Invisible ink becomes visible under UV light

Make your own invisible ink

Invisible ink has been used by spies for centuries. At the time of the Revolutionary War, invisible ink made of a mixture of ferrous sulfate and water was commonly used. The secret messages were often written in between the lines of a normal letter. When heat or a special chemical (such as sodium carbonate) were applied, the message that was placed in between the lines would appear. In modern times, inks containing special properties are used and require viewing under ultraviolet (UV) light to see the message.

  1. Put some lemon juice in a bowl and mix with a few drops of water
  2. Wet a cotton ball and use it to write a message on a blank piece of white paper
  3. Wait for the “ink” to dry and become completely invisible
  4. After the ink has dried, heat the paper up using a hot light bulb

Lemon juice is an organic substance that oxidized and turns brown when exposed to heat. The heat produces a chemical reaction in the lemon juice. We dilute the lemon juice with water to make it harder to see on the paper. Other substances that produce a similar effect include vinegar, onion juice, honey, and orange juice.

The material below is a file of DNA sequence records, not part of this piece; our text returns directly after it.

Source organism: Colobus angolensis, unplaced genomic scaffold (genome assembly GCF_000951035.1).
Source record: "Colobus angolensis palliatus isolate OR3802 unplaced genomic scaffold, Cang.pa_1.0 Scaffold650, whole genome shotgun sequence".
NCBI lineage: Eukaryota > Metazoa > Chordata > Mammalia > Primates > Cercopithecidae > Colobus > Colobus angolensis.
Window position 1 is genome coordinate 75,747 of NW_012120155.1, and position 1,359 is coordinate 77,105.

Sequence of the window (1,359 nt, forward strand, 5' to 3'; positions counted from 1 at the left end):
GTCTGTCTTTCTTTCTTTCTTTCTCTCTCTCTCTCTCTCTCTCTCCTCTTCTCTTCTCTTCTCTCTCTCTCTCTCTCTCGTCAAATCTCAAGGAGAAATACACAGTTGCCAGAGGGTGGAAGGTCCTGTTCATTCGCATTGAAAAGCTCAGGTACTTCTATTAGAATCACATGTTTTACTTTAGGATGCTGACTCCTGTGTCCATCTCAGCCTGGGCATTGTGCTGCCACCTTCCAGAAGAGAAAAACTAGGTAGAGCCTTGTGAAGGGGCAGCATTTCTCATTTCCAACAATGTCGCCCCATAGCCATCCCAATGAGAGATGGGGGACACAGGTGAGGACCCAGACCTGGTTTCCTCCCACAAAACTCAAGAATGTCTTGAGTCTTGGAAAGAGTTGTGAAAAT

Interesting weird science note

In 1999, the CIA noted that World War I era invisible ink technology was to remain exempt from their normal (and mandatory) declassification process. The reason? They noted that the invisible ink used was still relevant to national security.

Declassified document describing how invisible ink made from nitrate of soda and starch was used

Parent/Teacher/Advanced Notes

Sorry, no parent note but hey, here’s a surprise!

Pot of Gold Mini

Experiment Supplies

Supplies: Paper, Cotton ball, Lemon

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